Editorials

Kansans will bear the brunt of tax increases backed by Gov. Sam Brownback and GOP legislators

Kansas Rep. John Whitmer, a Wichita Republican, fought back tears early Friday morning as he voted for the largest tax increase in state history.
Kansas Rep. John Whitmer, a Wichita Republican, fought back tears early Friday morning as he voted for the largest tax increase in state history. The Associated Press

The image of a grown legislator sobbing in the middle of the night would be poignant if it weren’t so symbolically wretched.

Surely Republican Rep. John Whitmer of Wichita wasn’t tearing up around 3 a.m. Friday for the Kansas single mom who’ll have to pay more in sales taxes to put food on her family’s table and shoes on her children’s feet. Or for the welder whose tire popped in a highway pothole, which went unfilled because of warped state priorities.

Perhaps he was issuing tears of joy for his lawyer and business buddies who will keep their zero income-tax lifestyle intact. Have another round on the Kansas House!

“I voted for something I am not proud of,” Whitmer conceded, “but I feel it’s what the folks need.”

It’s really hard to imagine which “folks” Whitmer was working for.

Let’s get this straight: The tax-is-theft, small-government Kansas Legislature, prodded relentlessly and shamelessly by Gov. Sam Brownback, imposed on themselves a false choice — pass a huge sales-tax increase or face across-the-board budget cuts starting Monday.

Off the table was the business tax exemption of 2012, which lines the pockets of 330,000 business owners and farmers, with little effect on real job creation, and has led to an epic revenue shortfall for the state.

Result: The Legislature on Friday approved the largest tax increase in state history, raising about $400 million extra in the next year — if the projections are correct, which they haven’t always been in Kansas.

Brownback’s sunshine fantasy has become a radioactive cautionary tale for those who thought it would be a model for the rest of the nation.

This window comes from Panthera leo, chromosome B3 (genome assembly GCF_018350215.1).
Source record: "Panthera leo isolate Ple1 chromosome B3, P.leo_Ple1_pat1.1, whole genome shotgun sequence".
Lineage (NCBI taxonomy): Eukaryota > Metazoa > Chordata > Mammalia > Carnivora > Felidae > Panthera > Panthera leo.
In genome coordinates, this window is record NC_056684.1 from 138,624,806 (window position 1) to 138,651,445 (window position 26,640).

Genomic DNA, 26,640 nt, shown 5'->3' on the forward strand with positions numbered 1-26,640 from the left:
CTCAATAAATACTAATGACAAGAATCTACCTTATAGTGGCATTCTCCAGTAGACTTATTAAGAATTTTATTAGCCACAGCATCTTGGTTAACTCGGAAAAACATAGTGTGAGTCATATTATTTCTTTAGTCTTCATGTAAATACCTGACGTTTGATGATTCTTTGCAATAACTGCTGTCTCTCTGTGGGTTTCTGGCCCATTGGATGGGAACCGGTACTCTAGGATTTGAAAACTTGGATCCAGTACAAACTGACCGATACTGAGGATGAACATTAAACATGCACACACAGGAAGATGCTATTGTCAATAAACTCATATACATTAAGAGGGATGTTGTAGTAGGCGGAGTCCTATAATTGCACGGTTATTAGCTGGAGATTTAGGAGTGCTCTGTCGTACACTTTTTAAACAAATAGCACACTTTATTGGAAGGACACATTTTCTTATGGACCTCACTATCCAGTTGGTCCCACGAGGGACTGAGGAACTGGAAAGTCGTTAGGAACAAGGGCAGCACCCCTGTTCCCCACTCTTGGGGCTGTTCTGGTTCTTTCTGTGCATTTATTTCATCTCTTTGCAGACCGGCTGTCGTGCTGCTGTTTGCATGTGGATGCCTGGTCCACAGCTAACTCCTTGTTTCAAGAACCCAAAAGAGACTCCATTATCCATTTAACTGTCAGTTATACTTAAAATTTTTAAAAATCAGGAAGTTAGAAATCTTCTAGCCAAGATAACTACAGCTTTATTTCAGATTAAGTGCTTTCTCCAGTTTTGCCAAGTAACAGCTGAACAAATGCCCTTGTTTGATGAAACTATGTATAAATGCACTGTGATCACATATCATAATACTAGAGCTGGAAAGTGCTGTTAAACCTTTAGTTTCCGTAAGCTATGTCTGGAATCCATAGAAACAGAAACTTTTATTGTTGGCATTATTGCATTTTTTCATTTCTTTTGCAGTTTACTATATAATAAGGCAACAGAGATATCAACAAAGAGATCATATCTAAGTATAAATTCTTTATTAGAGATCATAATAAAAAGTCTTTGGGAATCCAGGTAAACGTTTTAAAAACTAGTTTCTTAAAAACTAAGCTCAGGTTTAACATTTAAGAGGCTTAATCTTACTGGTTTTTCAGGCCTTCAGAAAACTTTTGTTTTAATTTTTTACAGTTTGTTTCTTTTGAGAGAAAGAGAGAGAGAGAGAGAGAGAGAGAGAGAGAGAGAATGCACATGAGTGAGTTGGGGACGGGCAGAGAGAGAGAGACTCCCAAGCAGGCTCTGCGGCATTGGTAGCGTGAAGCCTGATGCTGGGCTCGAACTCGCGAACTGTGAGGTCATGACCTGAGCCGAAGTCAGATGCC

Oh, yes, the Legislature also ended day 113 of the scheduled 90-day session by presenting a bill to taxpayers approaching $1 million in overtime pay. That’s because lawmakers failed to meaningfully confront the looming budget crisis heading straight down the tracks at them from the session get-go in January.

So in a week of Topeka soap opera, late Thursday spilled into the early hours of Friday, and House Speaker Ray Merrick of Stilwell sprinkled some legislative power dust into the proceedings and eked out the slimmest of GOP victories about 4 in the morning.

Then the Senate came in later Friday to ink the deal and send their Pyrrhic victory to the governor’s desk.

A few more tears were shed during the Senate’s debate of the tax bill, by its supporters, oddly enough.

They complained it didn’t include a lower sales tax on food. And that the plan didn’t slice state expenses enough. And, yes, the anti-tax crowd even got in a few hypocritical shots at their impending move to take more money out of the wallets of Kansans. They also had the gall to call Democrats “obstructionists” for refusing to go along with the regressive tax boosts.

Where do we go from here?

The budget still could need trimming by $50 million or more, and Brownback likely would do that on his own in the coming months.

Meanwhile, retailers around Kansas will prepare their registers and computers to jack up the state sales tax from the current 6.15 percent to 6.5 percent.

The financial pain of these tax hikes will soon be felt by 3 million Kansans, but not by the selected business owners paying nada for state services.

It’s unfair. But it’s what the governor and the Republican-controlled Legislature wanted.

Responsible Kansans will want to remember that when the next election cycle rolls around.

The only good news: The circus, for now, is over.

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